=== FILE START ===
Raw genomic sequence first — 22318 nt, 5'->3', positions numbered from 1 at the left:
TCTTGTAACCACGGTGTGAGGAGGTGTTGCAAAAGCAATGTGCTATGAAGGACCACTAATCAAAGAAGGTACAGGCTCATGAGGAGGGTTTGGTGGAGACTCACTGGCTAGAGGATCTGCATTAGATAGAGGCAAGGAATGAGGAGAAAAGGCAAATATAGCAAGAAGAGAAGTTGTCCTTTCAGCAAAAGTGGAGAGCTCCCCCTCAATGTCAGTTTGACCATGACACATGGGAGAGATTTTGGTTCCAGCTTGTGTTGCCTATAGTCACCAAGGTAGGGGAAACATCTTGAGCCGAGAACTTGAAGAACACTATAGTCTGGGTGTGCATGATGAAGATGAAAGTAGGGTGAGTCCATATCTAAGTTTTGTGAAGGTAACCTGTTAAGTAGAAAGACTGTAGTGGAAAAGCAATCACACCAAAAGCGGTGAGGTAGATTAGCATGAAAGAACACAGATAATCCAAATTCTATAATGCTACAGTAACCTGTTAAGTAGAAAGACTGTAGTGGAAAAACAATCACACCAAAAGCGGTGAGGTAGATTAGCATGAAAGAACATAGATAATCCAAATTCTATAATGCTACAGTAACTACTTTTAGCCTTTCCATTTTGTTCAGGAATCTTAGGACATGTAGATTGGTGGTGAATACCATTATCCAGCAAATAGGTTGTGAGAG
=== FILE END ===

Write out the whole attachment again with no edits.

Raw genomic sequence first — 22318 nt, 5'->3', positions numbered from 1 at the left:
TCTTGTAACCACGGTGTGAGGAGGTGTTGCAAAAGCAATGTGCTATGAAGGACCACTAATCAAAGAAGGTACAGGCTCATGAGGAGGGTTTGGTGGAGACTCACTGGCTAGAGGATCTGCATTAGATAGAGGCAAGGAATGAGGAGAAAAGGCAAATATAGCAAGAAGAGAAGTTGTCCTTTCAGCAAAAGTGGAGAGCTCCCCCTCAATGTCAGTTTGACCATGACACATGGGAGAGATTTTGGTTCCAGCTTGTGTTGCCTATAGTCACCAAGGTAGGGGAAACATCTTGAGCCGAGAACTTGAAGAACACTATAGTCTGGGTGTGCATGATGAAGATGAAAGTAGGGTGAGTCCATATCTAAGTTTTGTGAAGGTAACCTGTTAAGTAGAAAGACTGTAGTGGAAAAGCAATCACACCAAAAGCGGTGAGGTAGATTAGCATGAAAGAACACAGATAATCCAAATTCTATAATGCTACAGTAACCTGTTAAGTAGAAAGACTGTAGTGGAAAAACAATCACACCAAAAGCGGTGAGGTAGATTAGCATGAAAGAACATAGATAATCCAAATTCTATAATGCTACAGTAACTACTTTTAGCCTTTCCATTTTGTTCAGGAATCTTAGGACATGTAGATTGGTGGTGAATACCATTATCCAGCAAATAGGTTGTGAGAG